Every Thursday, NHL.com will look ahead to the 2017 NHL Draft with an in-depth profile on one of its top prospects.
Eeli Tolvanen could be playing professionally in Liiga, the top league in his native Finland.
However, the top 2017 NHL Draft prospect understood that to reach his ultimate goal, he had to leave his homeland and take a slower path to the pros.
"I'm a smaller guy and I might not get the chance to play in Liiga," Tolvanen said. "The USHL is a good league to develop my game and get bigger and stronger there."
The decision has worked well for Tolvanen, who is No. 8 on NHL Central Scouting's final ranking of North American skaters for the 2017 draft.
He's grown to 5-foot-10, 170 pounds, and this season was tied for third in the United States Hockey League with 30 goals and tied for eighth with 54 points. He also tied for the team lead with six points (two goals, four assists) in six games for Finland at the 2017 IIHF World Junior Championship.
"He's got excellent skill and hockey sense," Central Scouting's David Gregory said. "Plays the game at a high pace and is very tough to contain. He is dangerous offensively creating opportunities with a quick shot that he can release on the fly. He is very good at finding the open man with a tape-to-tape pass. He understands the game very well and can be responsible is all zones. He scored at over a point per game in a league that is tough to score in."
Tolvanen developed playing in the Blues organization, near where he was born in Vihti, Finland.
He had been a star at each level in the Blues system, but realized that his size could hold him back from continuing to climb the hockey ladder. That's why he signed with Sioux City of the USHL on April 14, 2015. It wasn't an easy decision, bit Tolvanen said he was able to adjust fairly quickly.
"First few months I was in high school, that was tough for me," he said. "The school was hard. All my teammates helped me a lot with my English and that stuff. Now it's easier to come here and you know all the players and you can speak English."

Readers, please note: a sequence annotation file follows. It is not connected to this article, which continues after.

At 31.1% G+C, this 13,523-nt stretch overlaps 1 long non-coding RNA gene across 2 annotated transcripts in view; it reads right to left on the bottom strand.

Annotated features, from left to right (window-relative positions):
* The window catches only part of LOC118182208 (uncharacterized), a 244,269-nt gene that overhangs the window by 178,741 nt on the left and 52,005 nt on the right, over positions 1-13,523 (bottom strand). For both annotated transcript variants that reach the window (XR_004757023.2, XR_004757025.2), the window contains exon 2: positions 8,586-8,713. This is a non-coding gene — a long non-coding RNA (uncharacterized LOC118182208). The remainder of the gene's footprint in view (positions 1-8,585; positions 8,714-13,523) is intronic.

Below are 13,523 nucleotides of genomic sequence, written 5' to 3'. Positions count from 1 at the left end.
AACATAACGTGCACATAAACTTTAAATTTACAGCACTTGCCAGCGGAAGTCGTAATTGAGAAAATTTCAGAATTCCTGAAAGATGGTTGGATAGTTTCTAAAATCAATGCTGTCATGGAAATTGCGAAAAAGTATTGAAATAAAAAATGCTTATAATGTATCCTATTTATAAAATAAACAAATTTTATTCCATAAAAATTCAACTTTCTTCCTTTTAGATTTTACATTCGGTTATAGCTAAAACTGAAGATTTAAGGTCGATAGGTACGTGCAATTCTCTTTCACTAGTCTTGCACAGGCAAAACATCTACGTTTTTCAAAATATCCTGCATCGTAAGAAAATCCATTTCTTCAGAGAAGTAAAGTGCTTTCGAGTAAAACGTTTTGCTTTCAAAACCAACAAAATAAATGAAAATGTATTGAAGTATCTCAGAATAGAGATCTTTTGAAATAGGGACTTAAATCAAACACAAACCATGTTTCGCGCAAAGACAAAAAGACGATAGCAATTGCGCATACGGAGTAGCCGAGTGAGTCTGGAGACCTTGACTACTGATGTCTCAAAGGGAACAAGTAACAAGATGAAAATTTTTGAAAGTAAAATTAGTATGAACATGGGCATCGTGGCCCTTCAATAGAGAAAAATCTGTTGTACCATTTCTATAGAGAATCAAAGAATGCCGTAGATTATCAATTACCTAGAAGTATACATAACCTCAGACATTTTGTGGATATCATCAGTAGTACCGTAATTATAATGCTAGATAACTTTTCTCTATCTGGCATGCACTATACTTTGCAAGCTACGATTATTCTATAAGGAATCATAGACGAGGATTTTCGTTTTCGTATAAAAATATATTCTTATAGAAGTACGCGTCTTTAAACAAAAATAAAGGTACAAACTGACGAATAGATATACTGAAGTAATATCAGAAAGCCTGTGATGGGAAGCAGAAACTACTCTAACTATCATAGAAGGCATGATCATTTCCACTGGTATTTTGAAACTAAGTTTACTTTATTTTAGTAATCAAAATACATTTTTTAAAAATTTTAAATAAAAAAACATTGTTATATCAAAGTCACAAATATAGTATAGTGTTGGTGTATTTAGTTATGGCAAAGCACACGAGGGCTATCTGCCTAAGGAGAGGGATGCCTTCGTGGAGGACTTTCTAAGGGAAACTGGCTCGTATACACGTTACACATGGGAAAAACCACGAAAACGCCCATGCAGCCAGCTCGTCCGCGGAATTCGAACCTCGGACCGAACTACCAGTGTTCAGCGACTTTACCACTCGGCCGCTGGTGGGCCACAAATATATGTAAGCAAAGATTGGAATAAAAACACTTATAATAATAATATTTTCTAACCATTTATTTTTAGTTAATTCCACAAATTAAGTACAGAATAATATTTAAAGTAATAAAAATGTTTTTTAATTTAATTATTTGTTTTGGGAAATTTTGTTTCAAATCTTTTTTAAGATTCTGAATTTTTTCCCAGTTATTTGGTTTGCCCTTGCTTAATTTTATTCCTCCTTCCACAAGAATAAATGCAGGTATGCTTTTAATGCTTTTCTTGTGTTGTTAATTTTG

He had 38 points (17 goals, 21 assists) in 49 games last season and was named to the USHL All-Rookie Team. This season he's been the key offensive player on the top team in the league.
Video: NHL Central Scouting's Gregory on 2017 Draft class
"It's very difficult to play in this league as a 16-year-old, and he made the adjustment really quickly," Sioux City general manager Mark LeRose said. "He skates well; he really doesn't get hit because he's smart with the puck. What he's really good at is getting open and being able to release his shot from anywhere in the offensive zone. He came into the league and it really wasn't a difficult transition for him, surprisingly."
While Tolvanen's best assets are his offensive abilities, LeRose said he understands how being better defensively can give him even more offensive opportunities.
"He has brought into our system," LeRose said. "Our team has the lowest goals-against average in the league (2.08); that's a team stat and he's part of that. I'm not going to say he's defense-first, but he is responsible defensively. It's not his passion to play defense, his passion is to score goals and create offense. But he does understand, especially this time of year with the playoffs starting, he can create offense from defense, so if he's good defensively he's going to get the puck in transition quicker."
Tolvanen's next step after the draft is Boston College. Oshawa of the Ontario Hockey League selected him with the 17th pick of the 2016 Canadian Hockey League Import Draft, but he sees college another chance to add size and strength as well as develop his skills.
"I'm not a bigger guy in the league so I need to build my size, and I think the college route is the best option for me," he said. "There's not that much games so I can practice a lot on weekdays. I think that's the best option for me."
In two seasons LeRose has seen Tolvanen put that foundation of getting bigger and stronger into place.
"When he's not feeling it offensively he will go to his backup game and be physical and hit guys and work out his frustrations," LeRose said. "When he does that he's a powerful hitter, because he's such a strong skater. It doesn't show up in his game every night because it doesn't have to. … I'm not saying he's a brute or a beast but he does have a physical element to his game."
Tolvanen will have fellow Finland natives Julius Mattila and Jesper Mattila with him at Boston College next season. He'll also have family on this side of the Atlantic. One of his older brothers, Atte, has spent the past two seasons playing goalie at Northern Michigan University.
In fact, it's because Atte plays goalie that Eeli has been able to develop as a forward. Oldest brother Joona, 25, plays professionally in Finland as a forward and defenseman. Growing up he needed someone to play goalie, and that became Atte, 22. So when Eeli, who turns 18 on April 22, came around, he could do whatever he wanted.